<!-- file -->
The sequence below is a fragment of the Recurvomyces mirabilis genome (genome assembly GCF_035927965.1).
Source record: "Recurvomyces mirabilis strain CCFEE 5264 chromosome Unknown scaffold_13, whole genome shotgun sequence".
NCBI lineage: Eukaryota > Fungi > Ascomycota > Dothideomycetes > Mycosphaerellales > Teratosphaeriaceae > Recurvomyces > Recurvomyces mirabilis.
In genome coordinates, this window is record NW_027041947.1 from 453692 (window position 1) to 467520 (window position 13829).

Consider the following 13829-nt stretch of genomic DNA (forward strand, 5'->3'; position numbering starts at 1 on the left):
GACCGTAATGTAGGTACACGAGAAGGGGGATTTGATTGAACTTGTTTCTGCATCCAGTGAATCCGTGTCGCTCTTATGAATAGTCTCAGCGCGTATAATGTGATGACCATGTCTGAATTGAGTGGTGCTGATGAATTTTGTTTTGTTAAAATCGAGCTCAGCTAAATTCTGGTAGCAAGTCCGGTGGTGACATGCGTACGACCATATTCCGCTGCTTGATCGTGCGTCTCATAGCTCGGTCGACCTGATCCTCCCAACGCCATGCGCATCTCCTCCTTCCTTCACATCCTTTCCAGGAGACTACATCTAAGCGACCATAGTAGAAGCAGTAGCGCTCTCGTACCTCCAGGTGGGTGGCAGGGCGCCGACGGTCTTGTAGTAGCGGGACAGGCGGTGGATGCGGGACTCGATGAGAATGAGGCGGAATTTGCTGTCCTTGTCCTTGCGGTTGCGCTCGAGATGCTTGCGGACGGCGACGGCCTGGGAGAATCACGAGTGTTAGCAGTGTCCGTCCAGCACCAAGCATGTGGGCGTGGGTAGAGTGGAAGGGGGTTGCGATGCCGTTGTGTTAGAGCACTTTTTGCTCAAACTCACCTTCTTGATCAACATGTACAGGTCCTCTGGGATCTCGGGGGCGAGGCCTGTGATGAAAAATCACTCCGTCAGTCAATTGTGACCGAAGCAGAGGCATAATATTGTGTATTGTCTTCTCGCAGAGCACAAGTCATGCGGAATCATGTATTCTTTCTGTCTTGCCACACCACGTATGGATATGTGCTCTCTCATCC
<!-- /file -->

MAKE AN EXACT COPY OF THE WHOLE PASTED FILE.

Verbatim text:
The sequence below is a fragment of the Recurvomyces mirabilis genome (genome assembly GCF_035927965.1).
Source record: "Recurvomyces mirabilis strain CCFEE 5264 chromosome Unknown scaffold_13, whole genome shotgun sequence".
NCBI lineage: Eukaryota > Fungi > Ascomycota > Dothideomycetes > Mycosphaerellales > Teratosphaeriaceae > Recurvomyces > Recurvomyces mirabilis.
In genome coordinates, this window is record NW_027041947.1 from 453692 (window position 1) to 467520 (window position 13829).

Consider the following 13829-nt stretch of genomic DNA (forward strand, 5'->3'; position numbering starts at 1 on the left):
GACCGTAATGTAGGTACACGAGAAGGGGGATTTGATTGAACTTGTTTCTGCATCCAGTGAATCCGTGTCGCTCTTATGAATAGTCTCAGCGCGTATAATGTGATGACCATGTCTGAATTGAGTGGTGCTGATGAATTTTGTTTTGTTAAAATCGAGCTCAGCTAAATTCTGGTAGCAAGTCCGGTGGTGACATGCGTACGACCATATTCCGCTGCTTGATCGTGCGTCTCATAGCTCGGTCGACCTGATCCTCCCAACGCCATGCGCATCTCCTCCTTCCTTCACATCCTTTCCAGGAGACTACATCTAAGCGACCATAGTAGAAGCAGTAGCGCTCTCGTACCTCCAGGTGGGTGGCAGGGCGCCGACGGTCTTGTAGTAGCGGGACAGGCGGTGGATGCGGGACTCGATGAGAATGAGGCGGAATTTGCTGTCCTTGTCCTTGCGGTTGCGCTCGAGATGCTTGCGGACGGCGACGGCCTGGGAGAATCACGAGTGTTAGCAGTGTCCGTCCAGCACCAAGCATGTGGGCGTGGGTAGAGTGGAAGGGGGTTGCGATGCCGTTGTGTTAGAGCACTTTTTGCTCAAACTCACCTTCTTGATCAACATGTACAGGTCCTCTGGGATCTCGGGGGCGAGGCCTGTGATGAAAAATCACTCCGTCAGTCAATTGTGACCGAAGCAGAGGCATAATATTGTGTATTGTCTTCTCGCAGAGCACAAGTCATGCGGAATCATGTATTCTTTCTGTCTTGCCACACCACGTATGGATATGTGCTCTCTCATCC